OSCE Conference

Securing Trade in Europe

Steinmeier_Gregor Fischer-dpa
Foreign minister Frank-Walter Steinmeier in Berlin.
  • Why it matters

    Why it matters

    The aim of this week’s conference is to assess opportunities and risks for improved trade conditions between Europe, Asia and North America.

  • Facts

    Facts

    • Foreign minister Frank-Walter Steinmeier is hosting a conference this week, titled “Connectivity for Commerce and Investment.”
    • The Berlin conference brings together executives and politicians from more than 60 nations.
    • Besides all major European and Western countries, the guest list will also include Russia, which had been excluded from the G8 group (now G7) of the world’s leading economies over its annexation of Crimea in 2014.
  • Audio

    Audio

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Foreign minister Frank-Walter Steinmeier will combine trade and security when he hosts the Organisation for Security and Economic Co-operation’s first big business conference today, titled “Connectivity for Commerce and Investment,” in Berlin.

While the official mandate of the OSCE has been promoting peace and stability, Germany’s foreign minister has included trade relations in the mix.

“The OSCE has great potential for economic connectivity,” he told Handelsblatt. “This potential unfortunately is far from being tapped fully.”

“With our conference, we want to start a process that stresses shared interests and promotes cooperation and builds trust – despite all differences.”

Frank-Walter Steinmeier, foreign minister

The Berlin conference is meant to change that, by bringing together executives and politicians from more than 60 nations that are not assembled in any other international organization in this setting.

The idea is “to assess opportunities and hurdles for better trade and investment conditions between Europe, North America and Asia,” Mr. Steinmeier said. “That also helps building trust between East and West.”

Besides all major European and Western countries, the guest list will also include Russia, which had been excluded from the G8 group (now G7) of the world’s leading economies over its annexation of Crimea in 2014.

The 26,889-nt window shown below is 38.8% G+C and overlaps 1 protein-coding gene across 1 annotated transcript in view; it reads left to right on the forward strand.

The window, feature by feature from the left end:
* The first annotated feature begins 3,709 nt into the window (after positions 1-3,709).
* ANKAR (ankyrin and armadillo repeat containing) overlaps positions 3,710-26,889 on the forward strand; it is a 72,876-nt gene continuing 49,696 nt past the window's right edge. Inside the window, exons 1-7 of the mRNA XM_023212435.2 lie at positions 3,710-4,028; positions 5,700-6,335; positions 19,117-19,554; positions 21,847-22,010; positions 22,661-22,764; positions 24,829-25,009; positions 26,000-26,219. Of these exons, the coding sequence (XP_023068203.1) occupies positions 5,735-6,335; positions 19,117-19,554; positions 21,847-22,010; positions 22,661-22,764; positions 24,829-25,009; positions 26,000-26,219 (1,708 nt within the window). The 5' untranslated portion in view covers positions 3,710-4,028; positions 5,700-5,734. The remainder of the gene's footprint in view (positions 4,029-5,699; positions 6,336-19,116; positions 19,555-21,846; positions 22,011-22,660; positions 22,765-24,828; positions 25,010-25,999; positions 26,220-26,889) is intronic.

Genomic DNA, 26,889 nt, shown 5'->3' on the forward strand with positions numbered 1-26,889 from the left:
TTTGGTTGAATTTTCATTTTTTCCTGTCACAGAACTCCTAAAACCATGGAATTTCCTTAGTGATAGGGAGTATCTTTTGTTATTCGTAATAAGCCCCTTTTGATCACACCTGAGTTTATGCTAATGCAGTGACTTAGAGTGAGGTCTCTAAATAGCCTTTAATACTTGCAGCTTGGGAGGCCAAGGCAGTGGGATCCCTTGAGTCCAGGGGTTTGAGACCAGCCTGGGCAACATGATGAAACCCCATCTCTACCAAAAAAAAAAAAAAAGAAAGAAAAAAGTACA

Turkey, too, will be part of the conference. Turkish President Recep Tayyip Erdoğan is currently attracting harsh criticism internationally for his attempts to lift diplomatic immunity of many Kurdish MPs, jeopardizing a €3-billion ($3.4-billion) refugee deal with the European Union.

Repealing the so-called anti-terror laws that effectively allow Mr. Erdoğan to oppress opposition and reshape the Turkish state is a prerequisite for visa-free travel conditions for Turkish citizens. Mr. Erdoğan, in turn, has made visa-free travel for his countrymen a condition for securing the 28-nation bloc’s eastern border against illegal migration from scores of refugees trying to make their way from the Middle East to Europe.

In addition to the 57 OSCE members, Mr. Steinmeier also invited 11 partner countries to the conference, including China, which is currently chairing the G20 group of the world’s most important industrialized and developing countries.

“With our conference, we want to start a process that stresses shared interests and promotes cooperation and builds trust – despite all differences,” the German foreign minister said of the varied guest list.

According to Mr. Steinmeier, the topics on the agenda include how to expand cross-border digital infrastructure and what trade facilitations are possible. The questions don’t affect all 60-odd participants equally, as sources within the foreign ministry admitted. While the European Union is already strongly integrated, economic ties in other regions, like the Caucasus, are “massively obstructed.”

The ideas of this week’s conference might be presented at the next full-fledged OSCE conference in December, when all foreign ministers are scheduled to meet in Hamburg.

 

Jan Hildebrand leads Handelsblatt’s financial policy coverage from Berlin and is deputy managing editor of Handelsblatt’s Berlin office. To contact the author: hildebrand@handelsblatt.com

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